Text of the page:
Over 300 failed asylum seekers are now said to be living in a protest camp, set up outside the Ter Apel refugee centre in Groningen, news agency Novum said on Friday.
The camp was set up last Tuesday, when a group of around 50 Iraqi nationals put up tents in protest at government plans to deport them. They wanted the immigration service IND to look again at their cases, arguing they faced death if sent back to Iraq.
The Iraqis have now been joined by some 80 Somali nationals, several Iranians and people from Eritrea, Azerbaijan and Afghanistan, Novum says.
No eviction planned
Immigration minister Gerd Leers said on Tuesday the camp could not remain in place for long and offered the protestors a week’s accommodation while they decided whether or not to return home voluntarily.
The protestors may form a threat to public order and to the government’s immigration policy, he said, but declined to say if the campers would be evicted. In Dutch law, failed asylum seekers are required to return home voluntarily or face deportation. Iraq will not cooperate with forced deportations.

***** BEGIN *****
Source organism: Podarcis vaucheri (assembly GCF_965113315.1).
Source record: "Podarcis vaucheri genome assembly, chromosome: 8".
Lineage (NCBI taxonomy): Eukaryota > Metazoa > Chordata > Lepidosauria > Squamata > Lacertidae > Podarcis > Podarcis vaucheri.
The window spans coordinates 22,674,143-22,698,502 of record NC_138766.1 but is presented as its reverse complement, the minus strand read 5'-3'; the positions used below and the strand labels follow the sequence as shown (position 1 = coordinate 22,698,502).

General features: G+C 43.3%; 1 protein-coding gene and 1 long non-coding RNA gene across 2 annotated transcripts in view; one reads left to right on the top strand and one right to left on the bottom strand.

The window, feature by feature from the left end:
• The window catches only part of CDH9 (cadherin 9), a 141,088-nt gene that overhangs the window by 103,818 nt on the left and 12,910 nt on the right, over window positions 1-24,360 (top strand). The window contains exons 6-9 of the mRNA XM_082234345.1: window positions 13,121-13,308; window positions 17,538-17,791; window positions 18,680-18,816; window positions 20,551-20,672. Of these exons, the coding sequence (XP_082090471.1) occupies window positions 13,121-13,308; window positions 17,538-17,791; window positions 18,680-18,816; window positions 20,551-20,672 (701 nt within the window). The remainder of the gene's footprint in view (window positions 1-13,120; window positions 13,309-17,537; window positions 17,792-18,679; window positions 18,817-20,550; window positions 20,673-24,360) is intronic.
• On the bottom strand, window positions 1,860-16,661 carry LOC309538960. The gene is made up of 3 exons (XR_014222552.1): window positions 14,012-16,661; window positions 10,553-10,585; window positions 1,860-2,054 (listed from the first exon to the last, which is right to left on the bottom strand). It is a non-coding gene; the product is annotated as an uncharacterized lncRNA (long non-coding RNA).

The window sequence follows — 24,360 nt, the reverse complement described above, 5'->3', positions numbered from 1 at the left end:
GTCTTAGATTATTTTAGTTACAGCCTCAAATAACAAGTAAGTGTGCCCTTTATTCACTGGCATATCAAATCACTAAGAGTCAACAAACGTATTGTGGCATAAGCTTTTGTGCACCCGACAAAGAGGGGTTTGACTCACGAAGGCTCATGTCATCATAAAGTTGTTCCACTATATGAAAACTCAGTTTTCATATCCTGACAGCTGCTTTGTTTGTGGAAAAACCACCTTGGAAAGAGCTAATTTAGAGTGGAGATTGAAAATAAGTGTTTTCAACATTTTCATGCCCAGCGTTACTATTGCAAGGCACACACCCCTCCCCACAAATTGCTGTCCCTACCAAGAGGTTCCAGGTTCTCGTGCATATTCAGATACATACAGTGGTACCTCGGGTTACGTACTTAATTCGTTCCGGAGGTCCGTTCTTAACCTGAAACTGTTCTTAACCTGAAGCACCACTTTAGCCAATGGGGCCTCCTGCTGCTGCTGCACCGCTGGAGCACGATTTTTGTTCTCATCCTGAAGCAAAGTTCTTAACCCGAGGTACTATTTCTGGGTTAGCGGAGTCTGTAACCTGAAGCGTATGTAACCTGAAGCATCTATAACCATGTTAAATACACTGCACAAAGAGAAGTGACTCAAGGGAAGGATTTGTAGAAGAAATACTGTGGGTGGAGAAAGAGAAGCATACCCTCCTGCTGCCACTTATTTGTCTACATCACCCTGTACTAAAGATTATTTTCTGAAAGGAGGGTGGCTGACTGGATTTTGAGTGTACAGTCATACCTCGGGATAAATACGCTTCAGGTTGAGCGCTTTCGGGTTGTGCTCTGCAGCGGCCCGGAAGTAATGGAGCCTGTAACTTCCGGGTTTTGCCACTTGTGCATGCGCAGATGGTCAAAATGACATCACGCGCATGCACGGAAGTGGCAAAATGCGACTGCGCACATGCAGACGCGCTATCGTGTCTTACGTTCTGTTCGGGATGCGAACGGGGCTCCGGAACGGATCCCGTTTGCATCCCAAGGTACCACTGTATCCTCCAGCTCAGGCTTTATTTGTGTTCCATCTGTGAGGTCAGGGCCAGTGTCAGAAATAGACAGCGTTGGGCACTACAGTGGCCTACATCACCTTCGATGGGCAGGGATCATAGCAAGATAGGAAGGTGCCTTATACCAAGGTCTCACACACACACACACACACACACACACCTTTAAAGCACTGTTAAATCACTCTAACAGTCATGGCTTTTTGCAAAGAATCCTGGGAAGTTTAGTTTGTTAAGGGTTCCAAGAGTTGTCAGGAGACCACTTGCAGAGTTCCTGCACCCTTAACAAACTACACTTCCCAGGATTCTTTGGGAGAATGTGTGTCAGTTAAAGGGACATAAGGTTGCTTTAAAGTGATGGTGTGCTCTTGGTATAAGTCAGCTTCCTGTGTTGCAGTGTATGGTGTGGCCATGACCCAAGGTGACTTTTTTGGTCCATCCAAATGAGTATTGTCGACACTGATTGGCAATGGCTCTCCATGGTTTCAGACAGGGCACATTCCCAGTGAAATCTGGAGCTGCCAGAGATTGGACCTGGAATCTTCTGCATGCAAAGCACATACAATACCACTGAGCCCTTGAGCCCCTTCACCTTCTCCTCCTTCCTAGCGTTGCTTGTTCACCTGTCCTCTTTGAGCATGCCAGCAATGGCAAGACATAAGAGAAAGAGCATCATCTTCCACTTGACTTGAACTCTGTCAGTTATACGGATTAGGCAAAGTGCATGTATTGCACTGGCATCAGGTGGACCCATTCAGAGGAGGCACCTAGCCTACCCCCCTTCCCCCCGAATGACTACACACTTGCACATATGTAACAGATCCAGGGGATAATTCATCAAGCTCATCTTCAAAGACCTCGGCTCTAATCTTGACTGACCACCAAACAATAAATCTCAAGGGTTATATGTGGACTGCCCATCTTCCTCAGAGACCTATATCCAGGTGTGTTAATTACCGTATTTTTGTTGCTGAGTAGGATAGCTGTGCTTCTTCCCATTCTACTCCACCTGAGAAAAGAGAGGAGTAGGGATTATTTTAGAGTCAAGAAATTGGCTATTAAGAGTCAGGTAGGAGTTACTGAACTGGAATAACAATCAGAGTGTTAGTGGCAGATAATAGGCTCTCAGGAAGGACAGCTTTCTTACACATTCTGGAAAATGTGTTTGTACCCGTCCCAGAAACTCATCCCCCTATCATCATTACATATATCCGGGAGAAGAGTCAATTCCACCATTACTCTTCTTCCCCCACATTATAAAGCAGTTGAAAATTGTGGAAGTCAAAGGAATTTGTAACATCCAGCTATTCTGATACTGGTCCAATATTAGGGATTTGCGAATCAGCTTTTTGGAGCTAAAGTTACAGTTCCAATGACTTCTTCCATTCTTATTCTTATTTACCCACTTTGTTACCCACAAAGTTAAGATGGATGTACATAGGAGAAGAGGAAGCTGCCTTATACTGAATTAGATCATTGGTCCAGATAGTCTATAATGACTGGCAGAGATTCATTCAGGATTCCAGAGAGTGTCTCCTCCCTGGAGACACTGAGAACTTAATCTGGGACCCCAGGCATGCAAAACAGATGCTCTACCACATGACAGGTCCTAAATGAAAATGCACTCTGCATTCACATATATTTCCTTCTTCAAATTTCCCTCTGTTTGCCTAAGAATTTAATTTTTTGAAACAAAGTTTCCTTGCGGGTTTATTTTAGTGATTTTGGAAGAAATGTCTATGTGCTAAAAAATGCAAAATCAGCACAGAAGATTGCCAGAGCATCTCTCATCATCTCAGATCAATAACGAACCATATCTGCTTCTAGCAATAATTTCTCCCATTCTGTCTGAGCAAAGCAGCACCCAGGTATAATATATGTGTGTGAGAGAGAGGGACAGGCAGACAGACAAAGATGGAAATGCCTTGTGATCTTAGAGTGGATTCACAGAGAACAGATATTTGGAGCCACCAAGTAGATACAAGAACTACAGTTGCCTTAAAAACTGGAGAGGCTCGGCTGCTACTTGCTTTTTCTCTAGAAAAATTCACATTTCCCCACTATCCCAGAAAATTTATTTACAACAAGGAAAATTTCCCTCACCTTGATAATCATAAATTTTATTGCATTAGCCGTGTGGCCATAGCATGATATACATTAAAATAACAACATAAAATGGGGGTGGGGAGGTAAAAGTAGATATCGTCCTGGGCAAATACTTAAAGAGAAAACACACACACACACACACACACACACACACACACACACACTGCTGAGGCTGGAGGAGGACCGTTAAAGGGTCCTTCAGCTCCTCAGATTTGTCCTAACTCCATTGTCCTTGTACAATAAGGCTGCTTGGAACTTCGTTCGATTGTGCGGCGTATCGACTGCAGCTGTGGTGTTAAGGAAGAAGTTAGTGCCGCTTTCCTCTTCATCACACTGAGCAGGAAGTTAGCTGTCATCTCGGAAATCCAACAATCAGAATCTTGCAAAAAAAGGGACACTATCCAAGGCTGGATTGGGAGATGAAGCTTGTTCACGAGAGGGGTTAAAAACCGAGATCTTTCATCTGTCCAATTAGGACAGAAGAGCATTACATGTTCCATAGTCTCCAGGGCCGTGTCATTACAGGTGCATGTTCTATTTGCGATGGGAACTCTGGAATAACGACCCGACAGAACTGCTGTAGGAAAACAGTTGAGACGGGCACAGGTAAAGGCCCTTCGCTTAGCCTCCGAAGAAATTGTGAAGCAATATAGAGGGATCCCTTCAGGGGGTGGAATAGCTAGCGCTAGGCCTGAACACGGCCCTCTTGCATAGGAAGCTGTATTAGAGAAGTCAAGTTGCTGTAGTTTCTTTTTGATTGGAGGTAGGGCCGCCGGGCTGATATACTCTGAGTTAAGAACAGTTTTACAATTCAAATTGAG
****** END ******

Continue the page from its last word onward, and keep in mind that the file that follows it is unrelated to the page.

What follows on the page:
The local Vlagtwedde council said later on Friday it has no plans to evict the protestors and the situation at the camp is manageable. It says around 80 of the people at the camp stay overnight and the rest are visitors during the day.
In December, a group of some 45 Somali asylum seekers set up camp outside the Ter Apel centre in protest at plans to deport them. The IND eventually decided to review their cases and several were granted refugee status.
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